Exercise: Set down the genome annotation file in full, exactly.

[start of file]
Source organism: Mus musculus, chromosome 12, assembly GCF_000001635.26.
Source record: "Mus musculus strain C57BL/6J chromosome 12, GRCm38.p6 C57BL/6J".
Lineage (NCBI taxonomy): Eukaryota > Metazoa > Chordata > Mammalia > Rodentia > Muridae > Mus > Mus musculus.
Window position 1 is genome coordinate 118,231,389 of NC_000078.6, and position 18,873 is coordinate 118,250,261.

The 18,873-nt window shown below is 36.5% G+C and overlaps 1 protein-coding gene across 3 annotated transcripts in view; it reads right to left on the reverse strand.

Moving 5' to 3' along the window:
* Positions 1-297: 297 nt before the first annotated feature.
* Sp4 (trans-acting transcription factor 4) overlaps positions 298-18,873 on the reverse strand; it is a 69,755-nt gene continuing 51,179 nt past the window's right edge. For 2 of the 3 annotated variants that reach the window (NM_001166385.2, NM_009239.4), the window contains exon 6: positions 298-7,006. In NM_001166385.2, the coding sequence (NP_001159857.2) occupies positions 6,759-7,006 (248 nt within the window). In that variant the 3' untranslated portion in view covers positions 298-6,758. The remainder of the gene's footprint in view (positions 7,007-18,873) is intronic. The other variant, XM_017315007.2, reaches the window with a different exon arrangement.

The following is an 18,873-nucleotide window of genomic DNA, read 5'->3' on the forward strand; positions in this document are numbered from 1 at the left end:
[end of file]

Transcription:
Source organism: Mus musculus, chromosome 12, assembly GCF_000001635.26.
Source record: "Mus musculus strain C57BL/6J chromosome 12, GRCm38.p6 C57BL/6J".
Lineage (NCBI taxonomy): Eukaryota > Metazoa > Chordata > Mammalia > Rodentia > Muridae > Mus > Mus musculus.
Window position 1 is genome coordinate 118,231,389 of NC_000078.6, and position 18,873 is coordinate 118,250,261.

The 18,873-nt window shown below is 36.5% G+C and overlaps 1 protein-coding gene across 3 annotated transcripts in view; it reads right to left on the reverse strand.

Moving 5' to 3' along the window:
* Positions 1-297: 297 nt before the first annotated feature.
* Sp4 (trans-acting transcription factor 4) overlaps positions 298-18,873 on the reverse strand; it is a 69,755-nt gene continuing 51,179 nt past the window's right edge. For 2 of the 3 annotated variants that reach the window (NM_001166385.2, NM_009239.4), the window contains exon 6: positions 298-7,006. In NM_001166385.2, the coding sequence (NP_001159857.2) occupies positions 6,759-7,006 (248 nt within the window). In that variant the 3' untranslated portion in view covers positions 298-6,758. The remainder of the gene's footprint in view (positions 7,007-18,873) is intronic. The other variant, XM_017315007.2, reaches the window with a different exon arrangement.

The following is an 18,873-nucleotide window of genomic DNA, read 5'->3' on the forward strand; positions in this document are numbered from 1 at the left end: